Can China and India still be business partners despite territorial row in Himalayas?
Hu Jianlong writes that economic cooperation between the two emerging markets is deepening, even as nationalism flares on social media
It is over one month into the stand-off between China and India in Donglang, or Dokalam as the area is known in India. The troops of two countries are mired in an eye-to-eye confrontation while round-the-clock media reports fan mutual antagonism. Fermented nationalism is felt in both China and India.
Last week, a video clip went viral on Chinese social media. It showed a group of Indians demolishing the signage of Chinese mobile phone brands Vivo and Oppo. Many Chinese have taken the clip as concrete proof that a carefully orchestrated campaign against Made-in-China products is under way across India. Unfortunately, or fortunately, the reading of this video is wrong. The video was shot two months earlier. It has nothing to do with resentment towards Chinese brands. The incident is sparked by the friction between mobile store owners and the local tax officer in Pune, a city at the centre of India.
There is no indication that a boycott of Chinese products is occurring across India despite sporadic reports that students in a few Mumbai schools were encouraged to avoid China-made stationaries. Indian media houses are keen on filing adversarial stories about China, similar to how China’s state-controlled media incite populist sentiment when Beijing faces challenges in dealing with other nations.
However, it should be stressed that the ongoing territorial row in the Himalayas has not rippled across the business community of China and India. Instead, economic cooperation between the two emerging markets is deepening, despite the standoff.
InMobi, a mobile advertising startup based in Bangalore, held its first Chinese developers conference in Beijing. One of India’s 10 “unicorns”, or startups valued at over US$1 billion, the company announced break-even results this April partly thanks to its booming business in China, its second-largest market after the US. Helped by its China presence, InMobi reported a profit of US$8 million to US$10 million for 2016.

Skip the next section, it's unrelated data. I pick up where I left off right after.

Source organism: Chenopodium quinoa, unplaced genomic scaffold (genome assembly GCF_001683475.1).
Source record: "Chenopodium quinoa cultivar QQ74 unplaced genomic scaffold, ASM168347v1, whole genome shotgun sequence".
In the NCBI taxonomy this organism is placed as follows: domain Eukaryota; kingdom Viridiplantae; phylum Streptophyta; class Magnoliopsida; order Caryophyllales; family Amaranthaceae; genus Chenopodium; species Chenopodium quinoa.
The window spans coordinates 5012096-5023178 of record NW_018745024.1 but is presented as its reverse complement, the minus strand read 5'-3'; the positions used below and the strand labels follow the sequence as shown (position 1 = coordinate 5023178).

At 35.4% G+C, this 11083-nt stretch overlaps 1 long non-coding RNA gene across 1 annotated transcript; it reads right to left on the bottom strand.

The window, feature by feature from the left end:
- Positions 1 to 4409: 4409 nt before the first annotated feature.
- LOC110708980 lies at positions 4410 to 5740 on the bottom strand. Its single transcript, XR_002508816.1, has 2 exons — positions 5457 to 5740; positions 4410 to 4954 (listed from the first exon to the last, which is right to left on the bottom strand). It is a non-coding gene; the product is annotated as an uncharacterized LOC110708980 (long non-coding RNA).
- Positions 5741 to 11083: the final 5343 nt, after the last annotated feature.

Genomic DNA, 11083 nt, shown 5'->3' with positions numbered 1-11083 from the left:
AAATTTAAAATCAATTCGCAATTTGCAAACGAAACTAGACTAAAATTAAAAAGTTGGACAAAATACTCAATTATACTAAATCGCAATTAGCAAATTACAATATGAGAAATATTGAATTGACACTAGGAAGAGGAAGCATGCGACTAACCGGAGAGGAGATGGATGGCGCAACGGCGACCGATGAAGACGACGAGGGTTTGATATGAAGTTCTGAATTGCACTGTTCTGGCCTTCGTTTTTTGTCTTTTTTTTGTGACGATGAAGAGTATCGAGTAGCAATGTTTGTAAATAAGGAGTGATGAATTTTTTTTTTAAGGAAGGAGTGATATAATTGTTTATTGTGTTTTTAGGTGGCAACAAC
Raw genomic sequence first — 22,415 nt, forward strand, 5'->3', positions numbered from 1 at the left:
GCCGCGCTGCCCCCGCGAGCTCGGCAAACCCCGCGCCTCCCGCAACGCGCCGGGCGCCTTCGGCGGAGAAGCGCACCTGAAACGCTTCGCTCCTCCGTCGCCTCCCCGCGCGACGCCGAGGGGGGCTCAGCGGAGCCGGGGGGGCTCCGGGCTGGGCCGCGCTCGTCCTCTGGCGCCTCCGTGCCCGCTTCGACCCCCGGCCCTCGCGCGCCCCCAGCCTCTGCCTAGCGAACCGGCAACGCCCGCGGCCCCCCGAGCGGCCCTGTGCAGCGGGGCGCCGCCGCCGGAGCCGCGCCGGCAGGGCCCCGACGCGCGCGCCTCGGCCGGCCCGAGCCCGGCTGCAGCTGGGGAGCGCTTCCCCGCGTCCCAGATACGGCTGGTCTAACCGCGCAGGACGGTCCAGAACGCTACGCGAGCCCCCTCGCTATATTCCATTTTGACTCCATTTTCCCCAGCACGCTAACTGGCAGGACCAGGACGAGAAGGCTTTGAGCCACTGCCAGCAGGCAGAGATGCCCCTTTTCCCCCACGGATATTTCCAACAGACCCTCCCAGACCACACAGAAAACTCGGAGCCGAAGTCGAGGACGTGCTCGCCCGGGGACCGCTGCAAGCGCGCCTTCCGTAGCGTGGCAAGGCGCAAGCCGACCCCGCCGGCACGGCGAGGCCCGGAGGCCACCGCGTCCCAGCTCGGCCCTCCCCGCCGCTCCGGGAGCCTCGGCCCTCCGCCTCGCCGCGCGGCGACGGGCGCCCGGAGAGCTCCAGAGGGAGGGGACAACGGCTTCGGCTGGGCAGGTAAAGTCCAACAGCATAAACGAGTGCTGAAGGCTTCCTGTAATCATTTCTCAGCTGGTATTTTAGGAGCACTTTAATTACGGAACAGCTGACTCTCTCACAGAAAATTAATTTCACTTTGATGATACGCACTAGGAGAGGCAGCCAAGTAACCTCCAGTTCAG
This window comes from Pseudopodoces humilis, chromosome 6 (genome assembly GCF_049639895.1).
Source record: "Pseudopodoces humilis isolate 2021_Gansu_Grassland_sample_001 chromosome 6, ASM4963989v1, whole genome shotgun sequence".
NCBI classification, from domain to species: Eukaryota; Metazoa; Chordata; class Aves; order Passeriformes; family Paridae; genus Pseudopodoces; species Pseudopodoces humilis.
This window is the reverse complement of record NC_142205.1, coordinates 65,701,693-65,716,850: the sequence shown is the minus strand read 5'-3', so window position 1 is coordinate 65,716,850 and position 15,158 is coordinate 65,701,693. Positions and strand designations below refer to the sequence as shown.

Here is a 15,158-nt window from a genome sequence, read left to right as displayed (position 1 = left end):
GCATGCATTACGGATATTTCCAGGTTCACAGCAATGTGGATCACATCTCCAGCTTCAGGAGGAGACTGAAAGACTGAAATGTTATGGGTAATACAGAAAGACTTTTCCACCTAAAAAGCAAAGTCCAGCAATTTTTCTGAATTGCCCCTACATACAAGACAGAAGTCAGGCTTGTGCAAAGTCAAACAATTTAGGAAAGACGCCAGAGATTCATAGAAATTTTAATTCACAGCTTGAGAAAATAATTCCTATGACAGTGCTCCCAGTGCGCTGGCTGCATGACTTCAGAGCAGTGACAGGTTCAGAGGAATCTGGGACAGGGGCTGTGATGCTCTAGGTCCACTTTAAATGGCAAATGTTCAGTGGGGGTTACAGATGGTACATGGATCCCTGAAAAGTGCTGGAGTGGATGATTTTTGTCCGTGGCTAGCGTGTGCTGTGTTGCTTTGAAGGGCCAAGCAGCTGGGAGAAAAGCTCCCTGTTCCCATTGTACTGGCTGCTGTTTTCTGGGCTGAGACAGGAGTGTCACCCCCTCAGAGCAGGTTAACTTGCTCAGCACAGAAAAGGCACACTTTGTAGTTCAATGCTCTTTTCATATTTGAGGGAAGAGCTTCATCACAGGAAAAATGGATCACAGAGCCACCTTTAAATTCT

In tandem with InMobi’s event in Beijing, Vijay Shekhar Sharma, founder and chief executive of Paytm, addressed audiences on the sidelines of Alibaba’s Global Netrepreneur Conference in Hangzhou, China. Paytm is India’s largest fintech platform and Alibaba is a majority stakeholder in Paytm’s holding company. (Editor’s note: Alibaba owns the South China Morning Post.)
Chinese tech companies had poured US$3.2 billion into Indian startups from 2015 to 2016, two times more than the funding Indian startups raised from US enterprises, according to AVCJ Research, a Hong Kong-based firm.
Besides, the Indian market is playing an increasing role in Chinese mobile phone vendors’ global strategy. Lei Jun, the founder of Xiaomi, announced a 70 per cent increase in second-quarter smartphone shipments compared with the first quarter of this year. Xiaomi’s performance could be less stellar without India, which accounts for 67 per cent of Xiaomi’s smartphone sales outside China.
With India’s investment inflows from China growing and China’s stake in India growing, closer economic ties between the two Asian giants are reshaping diplomatic relations. For instance, while Beijing was criticising India over the Dalai Lama’s April visit to a disputed region, Indian Prime Minister Narendra Modi was shaking hands with Xiaomi’s Lei.
Indian officers have learned to exercise pragmatism in dealing with China. While the border standoff simmered, a spokesperson with India’s home ministry declared that New Delhi has no plan to hold up Chinese investments for security reasons. “It is not under any consideration. Such issues are dealt with [with] a great deal of maturity by the concerned agencies at the appropriate level,” he said.
This stance points to the maturity of a bilateral relationship that is nourished by growing business deals, especially in the last decade. Economic bonds have generated a fundamentally different context for Sino-Indian relations compared with the days of 1962 when the two armies clashed.
Chinese and Indian military personnel both assert that their countries are different from what they were in 1962. They are right. Globalisation in the last half a century has changed them and created many shared interests. In 1962, trade flows between China and India barely existed; in 2016, they came to US$70 billion.
China and India inhabit a different neighbourhood now, as neither friend nor enemy, but business partners.
Hu Jianlong, a Fulbright/Humphrey Fellow in 2015-2016, is an entrepreneur and a freelance writer based in Bangalore, India